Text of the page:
Toward the end of the film, Barbie’s most profound theme emerges – the struggles of women to be everything, to everyone. It’s verbalised in a lengthy monologue by America Ferrera’s Gloria detailing all the many contradictions that are expected of women to be accepted in our deeply misogynist society. The speech is essentially laying out all the ideas within Barbie for the audience to mull over, and its simplistic direct address will likely be a turn-off to some as surely as it will inspire applause in others (as it did in my screening). Perhaps it’s a design feature, then, that Barbie likewise feels pulled in every direction, trying to appease every need of its many masters. There’s a somewhat defensive posturing in Barbie, a strident self-awareness that more frequently reads as self-consciousness, a need to say ‘we know that this is an imperfect model for feminism, thanks’ that saps some element of the fun from the project.
The cast works extremely hard to keep things light and bubbly, and it’s true that Gosling puts in an inspired performance of insane proportions as a Ken drunk on power, while Robbie emerges as the ultimate standout in one of her finest turns, a performance as graceful as her Sharon Tate in Once Upon a Time in Hollywood and multifaceted as her Oscar-nominated I, Tonya. There are musical numbers, battle scenes with pool noodles and surfboards, and enough visual detail in every frame to warrant a return visit to Barbieland. Gerwig leaves us much to chew on, and Barbie, for all the frivolity suggested by this pink-strewn glamour doll’s outward perception, has stuck in my mind in the days since I watched it. For all the ticks in its favour, though, the nagging feeling that this is ultimately all in service of a bottom line persists – it is a welcome rumination on the history of Barbie that thumbs its nose at corporate overlords, all the while continuing to line their pockets. In that light, its critiques feel hopelessly caught in a vicious cycle of modified corporate feminism, packaged and boxed in a beautiful, shiny plastic surface that will make kids and tweens happy, but doesn’t really hold up when it comes into contact with reality.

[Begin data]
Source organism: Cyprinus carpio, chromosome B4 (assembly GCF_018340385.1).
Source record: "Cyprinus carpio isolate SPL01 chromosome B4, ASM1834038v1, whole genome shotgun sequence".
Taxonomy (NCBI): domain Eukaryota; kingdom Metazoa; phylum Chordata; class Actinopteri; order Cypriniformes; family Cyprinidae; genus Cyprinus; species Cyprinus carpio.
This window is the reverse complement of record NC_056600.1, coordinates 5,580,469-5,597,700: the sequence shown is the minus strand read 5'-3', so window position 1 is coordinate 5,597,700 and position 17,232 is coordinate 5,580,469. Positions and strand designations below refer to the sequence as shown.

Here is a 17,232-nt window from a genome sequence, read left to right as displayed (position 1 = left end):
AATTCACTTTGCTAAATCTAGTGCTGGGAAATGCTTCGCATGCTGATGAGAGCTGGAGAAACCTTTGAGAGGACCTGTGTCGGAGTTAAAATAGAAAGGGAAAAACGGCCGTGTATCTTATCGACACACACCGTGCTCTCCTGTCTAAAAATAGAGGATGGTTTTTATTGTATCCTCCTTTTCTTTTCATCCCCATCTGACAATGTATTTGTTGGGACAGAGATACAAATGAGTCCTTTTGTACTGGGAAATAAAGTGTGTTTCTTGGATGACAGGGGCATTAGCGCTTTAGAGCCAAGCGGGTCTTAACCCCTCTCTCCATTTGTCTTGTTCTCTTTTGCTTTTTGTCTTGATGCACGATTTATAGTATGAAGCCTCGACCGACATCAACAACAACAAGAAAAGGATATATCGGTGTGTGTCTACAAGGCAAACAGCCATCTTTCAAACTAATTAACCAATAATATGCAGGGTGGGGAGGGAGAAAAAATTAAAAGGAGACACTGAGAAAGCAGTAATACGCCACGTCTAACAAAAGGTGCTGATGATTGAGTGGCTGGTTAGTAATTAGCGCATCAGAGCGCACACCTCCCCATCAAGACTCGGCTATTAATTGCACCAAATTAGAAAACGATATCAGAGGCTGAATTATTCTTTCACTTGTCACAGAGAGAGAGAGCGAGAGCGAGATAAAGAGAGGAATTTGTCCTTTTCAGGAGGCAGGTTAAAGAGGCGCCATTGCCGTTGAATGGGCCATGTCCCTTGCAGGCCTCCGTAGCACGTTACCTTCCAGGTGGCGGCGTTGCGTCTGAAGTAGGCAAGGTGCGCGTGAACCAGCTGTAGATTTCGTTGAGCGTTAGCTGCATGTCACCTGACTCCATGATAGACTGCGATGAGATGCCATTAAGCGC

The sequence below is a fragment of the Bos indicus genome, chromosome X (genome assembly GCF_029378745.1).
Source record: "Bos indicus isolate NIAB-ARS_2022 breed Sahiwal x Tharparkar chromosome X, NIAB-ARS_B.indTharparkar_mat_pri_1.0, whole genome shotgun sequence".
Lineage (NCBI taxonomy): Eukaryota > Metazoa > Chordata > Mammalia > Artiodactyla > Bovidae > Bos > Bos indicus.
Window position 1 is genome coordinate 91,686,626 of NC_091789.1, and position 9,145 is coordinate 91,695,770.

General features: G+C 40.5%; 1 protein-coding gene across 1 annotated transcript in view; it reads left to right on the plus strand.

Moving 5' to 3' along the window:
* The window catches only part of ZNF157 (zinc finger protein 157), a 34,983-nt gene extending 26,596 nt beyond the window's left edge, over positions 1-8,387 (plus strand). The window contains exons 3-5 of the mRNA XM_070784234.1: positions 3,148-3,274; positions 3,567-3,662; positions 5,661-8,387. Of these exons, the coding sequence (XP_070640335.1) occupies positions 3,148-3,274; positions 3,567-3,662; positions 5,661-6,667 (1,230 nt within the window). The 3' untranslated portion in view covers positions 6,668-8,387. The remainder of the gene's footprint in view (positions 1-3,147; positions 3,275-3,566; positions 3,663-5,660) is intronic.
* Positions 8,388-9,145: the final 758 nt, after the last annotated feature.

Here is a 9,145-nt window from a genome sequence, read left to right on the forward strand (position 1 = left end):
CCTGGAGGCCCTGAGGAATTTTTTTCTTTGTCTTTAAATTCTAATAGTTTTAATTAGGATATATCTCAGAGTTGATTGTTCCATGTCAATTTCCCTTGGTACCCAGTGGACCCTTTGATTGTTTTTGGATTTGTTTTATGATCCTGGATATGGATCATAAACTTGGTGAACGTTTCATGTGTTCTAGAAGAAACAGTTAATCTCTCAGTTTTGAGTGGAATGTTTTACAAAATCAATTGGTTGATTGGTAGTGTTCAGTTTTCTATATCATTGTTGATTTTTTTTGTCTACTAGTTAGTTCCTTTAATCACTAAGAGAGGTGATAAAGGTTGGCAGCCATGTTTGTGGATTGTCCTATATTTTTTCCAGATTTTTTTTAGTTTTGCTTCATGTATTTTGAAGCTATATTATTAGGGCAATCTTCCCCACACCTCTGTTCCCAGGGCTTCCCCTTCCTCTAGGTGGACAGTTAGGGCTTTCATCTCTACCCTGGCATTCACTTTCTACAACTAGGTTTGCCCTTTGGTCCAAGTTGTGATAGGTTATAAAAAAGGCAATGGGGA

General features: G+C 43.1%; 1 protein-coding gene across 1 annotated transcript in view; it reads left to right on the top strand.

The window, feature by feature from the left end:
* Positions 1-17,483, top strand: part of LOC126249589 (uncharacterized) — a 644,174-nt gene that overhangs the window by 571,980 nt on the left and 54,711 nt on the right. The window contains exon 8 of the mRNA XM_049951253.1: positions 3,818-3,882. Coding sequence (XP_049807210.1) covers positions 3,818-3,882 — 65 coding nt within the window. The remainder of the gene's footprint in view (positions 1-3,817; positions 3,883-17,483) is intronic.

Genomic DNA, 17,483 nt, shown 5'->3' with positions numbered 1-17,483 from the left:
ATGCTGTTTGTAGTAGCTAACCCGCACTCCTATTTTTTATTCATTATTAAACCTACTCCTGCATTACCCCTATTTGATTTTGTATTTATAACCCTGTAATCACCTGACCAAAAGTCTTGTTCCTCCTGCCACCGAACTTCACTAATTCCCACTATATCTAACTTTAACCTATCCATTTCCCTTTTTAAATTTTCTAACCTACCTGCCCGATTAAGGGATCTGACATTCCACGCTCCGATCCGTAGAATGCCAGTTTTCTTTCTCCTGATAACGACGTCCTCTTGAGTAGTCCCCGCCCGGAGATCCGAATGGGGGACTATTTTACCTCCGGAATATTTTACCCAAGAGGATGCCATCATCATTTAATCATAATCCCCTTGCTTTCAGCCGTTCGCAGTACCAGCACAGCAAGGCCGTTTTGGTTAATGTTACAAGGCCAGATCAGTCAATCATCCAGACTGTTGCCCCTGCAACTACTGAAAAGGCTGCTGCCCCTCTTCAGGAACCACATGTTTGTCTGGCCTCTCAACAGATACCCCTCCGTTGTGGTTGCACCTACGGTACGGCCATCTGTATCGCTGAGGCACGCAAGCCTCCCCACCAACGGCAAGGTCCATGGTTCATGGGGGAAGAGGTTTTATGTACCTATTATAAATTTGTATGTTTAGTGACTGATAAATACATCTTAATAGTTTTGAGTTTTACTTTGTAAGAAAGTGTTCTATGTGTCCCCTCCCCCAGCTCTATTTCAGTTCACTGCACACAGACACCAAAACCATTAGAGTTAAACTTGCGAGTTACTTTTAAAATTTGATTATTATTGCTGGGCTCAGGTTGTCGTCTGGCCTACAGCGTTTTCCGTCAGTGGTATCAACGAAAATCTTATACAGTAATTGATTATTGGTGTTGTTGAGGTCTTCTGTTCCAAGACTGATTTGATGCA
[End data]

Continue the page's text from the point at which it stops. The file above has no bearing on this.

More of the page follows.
The year’s most talked-about cinematic event is here, the dual release of Greta Gerwig’s imagining of world of the iconic Mattel doll, and Christopher Nolan’s fearsome depiction of the life of the father of the atomic bomb. Though one film ultimately outpaces the other, both are excellent examples of the value of director-driven projects at the highest level.
ENHEIMER: In David Lynch’s Twin Peaks: The Return, we witness the Trinity Test, the explosion that proved J Robert Oppenheimer’s theory and fathered the atomic bomb. It’s a fiery spectacle, and we are drawn helplessly toward it until we are swallowed within the flames. In The Return, Oppenheimer’s creation out in White Sands, New Mexico is the birthplace of uncanny, inhuman evil – the monstrous BOB that ultimately rapes and kills Laura Palmer. In Christopher Nolan’s Oppenheimer, the test is once again a birthplace of evil, this time one that is irrevocably human and whose ultimate impact has not yet come to pass. The creation of the atom bomb at the hands of Oppenheimer can be seen as the most significant event of the 20th Century, and has proven to be a fount of inspiration for artists as varied as Lynch, Steven Spielberg, Stephen King, Stanley Kubrick and Nolan. Rivalled perhaps only by the shooting of JFK, it is a symbolic anchor point for an entire generation, a truly American event with worldwide implications that shot an element of uneasiness, even dread into the happy, pristine image of mid-20th Century America.